UPDATED: Fast Track Authority on Trade Agreements Faces Dead End in Congress

UPDATE (01/31/2014):  Opposition to legislation that would grant the president trade promotion authority has escalated since the Camp-Baucus bill was introduced. On Jan. 27, 564 organizations, including Center for Effective Government, sent a letter to members of Congress asking them to reject the Camp-Baucus bill and seek a new form of trade authority. The groups asserted, "After decades of devastating job loss, attacks on environmental and health laws and floods of unsafe imported food under our past trade agreements, America must chart a new course on trade policy." The letter continues, ". . . a new form of trade authority is needed that ensures that Congress and the public play a more meaningful role in determining the contents of U.S. trade agreements."

Shortly after the letter was sent, the results of a nationwide, bipartisan survey on trade promotion authority were released, finding that 62 percent of voters oppose fast-track authority for consideration of the Trans-Pacific Partnership trade deal. 

And despite the president urging Congress to support the Camp-Baucus bill during his State of the Union address on Tuesday, Senate Majority Leader Harry Reid (D-NV) has stood up against the bill, saying that he will not bring the bill to the floor for a vote. 

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On Jan. 9, Sen. Max Baucus (D-MT), joined by Sen. Orrin Hatch (R-UT) and Rep. Dave Camp (R-MI), introduced controversial fast-track legislation, entitled the “Bipartisan Congressional Trade Priorities Act of 2014.” Contrary to the bill’s title, the Camp-Baucus proposal is not widely supported by Republicans or Democrats in the House or Senate. The bill was introduced last week without a House Democratic co-sponsor, and Baucus – the president’s nominee for the ambassador to China – is the only Senate Democrat sponsoring the bill. 

Fast-track authority, also commonly referred to as trade promotion authority, grants the president unilateral authority to negotiate and sign a trade agreement and then write implementing legislation to be introduced in Congress under fast-track procedures that require both the House and Senate to hold a vote within 90 days. Although Congress must ultimately approve the implementing legislation by a simple majority vote, fast-track authority bars amendments to the bill in committee or on the floor and limits the amount of time for debate on the House and Senate floors to 20 hours, effectively limiting substantive discussion of the legislation’s content by Congress.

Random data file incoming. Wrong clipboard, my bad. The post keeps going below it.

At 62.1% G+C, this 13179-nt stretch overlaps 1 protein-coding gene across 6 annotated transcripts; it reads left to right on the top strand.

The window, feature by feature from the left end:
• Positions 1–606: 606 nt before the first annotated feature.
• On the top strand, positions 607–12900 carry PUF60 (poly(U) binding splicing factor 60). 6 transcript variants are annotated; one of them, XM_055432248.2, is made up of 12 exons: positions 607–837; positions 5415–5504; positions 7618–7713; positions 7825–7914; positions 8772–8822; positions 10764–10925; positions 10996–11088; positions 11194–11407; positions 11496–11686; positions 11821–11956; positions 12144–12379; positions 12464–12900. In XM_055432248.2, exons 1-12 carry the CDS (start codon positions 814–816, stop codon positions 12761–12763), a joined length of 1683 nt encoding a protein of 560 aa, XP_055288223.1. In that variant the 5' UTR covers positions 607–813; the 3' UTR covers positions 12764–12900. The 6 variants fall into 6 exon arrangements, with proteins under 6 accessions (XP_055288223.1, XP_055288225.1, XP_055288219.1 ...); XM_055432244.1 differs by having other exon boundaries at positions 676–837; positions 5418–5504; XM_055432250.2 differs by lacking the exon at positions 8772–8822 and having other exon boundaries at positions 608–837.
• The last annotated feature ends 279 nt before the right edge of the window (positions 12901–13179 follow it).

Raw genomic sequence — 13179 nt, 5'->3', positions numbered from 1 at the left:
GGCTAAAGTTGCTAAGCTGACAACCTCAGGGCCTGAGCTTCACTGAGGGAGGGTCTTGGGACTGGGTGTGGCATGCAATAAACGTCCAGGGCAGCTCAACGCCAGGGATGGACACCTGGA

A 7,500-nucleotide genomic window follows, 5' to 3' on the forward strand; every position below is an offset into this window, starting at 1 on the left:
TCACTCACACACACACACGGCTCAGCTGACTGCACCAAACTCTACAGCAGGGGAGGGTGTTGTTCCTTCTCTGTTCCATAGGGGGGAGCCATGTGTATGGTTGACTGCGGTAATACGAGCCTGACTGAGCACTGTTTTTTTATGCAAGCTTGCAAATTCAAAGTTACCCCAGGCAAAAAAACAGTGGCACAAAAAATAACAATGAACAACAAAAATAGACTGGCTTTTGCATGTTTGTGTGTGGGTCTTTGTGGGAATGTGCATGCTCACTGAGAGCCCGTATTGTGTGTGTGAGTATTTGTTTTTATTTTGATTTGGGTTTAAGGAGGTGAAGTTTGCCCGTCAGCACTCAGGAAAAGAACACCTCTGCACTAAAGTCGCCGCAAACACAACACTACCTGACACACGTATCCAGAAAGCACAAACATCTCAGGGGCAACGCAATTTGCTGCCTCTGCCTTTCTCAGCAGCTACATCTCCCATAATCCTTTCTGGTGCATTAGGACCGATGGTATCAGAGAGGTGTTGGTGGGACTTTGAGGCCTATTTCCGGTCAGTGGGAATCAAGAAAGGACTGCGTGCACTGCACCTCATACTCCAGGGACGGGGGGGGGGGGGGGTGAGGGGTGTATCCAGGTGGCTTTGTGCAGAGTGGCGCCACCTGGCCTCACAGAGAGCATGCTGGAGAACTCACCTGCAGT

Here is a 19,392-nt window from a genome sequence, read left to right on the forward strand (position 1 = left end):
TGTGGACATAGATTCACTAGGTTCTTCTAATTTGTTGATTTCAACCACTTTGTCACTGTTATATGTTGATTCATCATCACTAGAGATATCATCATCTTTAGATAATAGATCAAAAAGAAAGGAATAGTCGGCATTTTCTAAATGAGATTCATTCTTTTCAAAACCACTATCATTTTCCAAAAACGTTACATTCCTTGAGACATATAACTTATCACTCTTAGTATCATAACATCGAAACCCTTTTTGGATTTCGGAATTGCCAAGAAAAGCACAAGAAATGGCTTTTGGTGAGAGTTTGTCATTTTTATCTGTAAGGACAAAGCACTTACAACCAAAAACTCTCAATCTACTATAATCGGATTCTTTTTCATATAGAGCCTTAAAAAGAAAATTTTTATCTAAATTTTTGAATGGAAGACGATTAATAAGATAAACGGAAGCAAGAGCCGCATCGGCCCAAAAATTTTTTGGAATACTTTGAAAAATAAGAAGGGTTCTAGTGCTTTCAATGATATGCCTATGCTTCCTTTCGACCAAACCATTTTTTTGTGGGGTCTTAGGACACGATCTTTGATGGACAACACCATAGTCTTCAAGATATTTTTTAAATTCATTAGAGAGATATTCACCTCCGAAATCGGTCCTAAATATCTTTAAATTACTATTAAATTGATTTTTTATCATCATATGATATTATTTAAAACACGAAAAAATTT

Congress first granted fast-track authority in 1974, which was extended until 1994. According to Lori Wallach of Public Citizen, support for fast-track authority has been declining since the mid-to-late 1990s, with Congress only granting fast-track authority in five of the last eighteen years since the North American Free Trade Agreement (NAFTA) was passed and the World Trade Organization (WTO) was created. President Bill Clinton sought renewed fast-track authority during his second term, but because of bipartisan opposition, he was denied this authority when the House voted against fast-track legislation in 1998. In 2002, under President George W. Bush, Congress renewed fast-track authority until 2007, although the bill only narrowly passed the Republican-controlled House.

During President Obama’s 2008 presidential run, he pledged to replace fast-track.  With negotiations underway for the Trans-Pacific Partnership and the Trans-Atlantic Free Trade Agreement (also called the Trans-Atlantic Trade and Investment Partnership), in November 2013, 151 Democrats sent a letter to the president asking him to establish a new mechanism: “A new trade agreement negotiation and approval process that restores a robust role for Congress is essential to achieving U.S. trade agreements that can secure prosperity for the greatest number of Americans, while preserving the vital tenets of American democracy in the era of globalization.” 

But President Obama has come out in support of fast-track authority for TPP and TAFTA, and most recently, the Camp-Baucus bill. The president, trade negotiators, and the bill’s sponsors assert that fast-track authority “. . . is necessary to successfully conclude these negotiations and for Congressional consideration of implementing legislation.” But, given the transparency concerns that have arisen during the TPP and TAFTA negotiations, and the focus on eliminating non-tariff barriers (i.e., regulatory safeguards) in both of these agreements, Congress must not delegate its role over approval of trade agreements to the executive branch.  Rather, it is crucial that all members of Congress be provided access to the text of any agreement and adequate time to debate the implementing legislation to ensure that the agreement does not trade away important public health and environmental protections or send American jobs overseas. 

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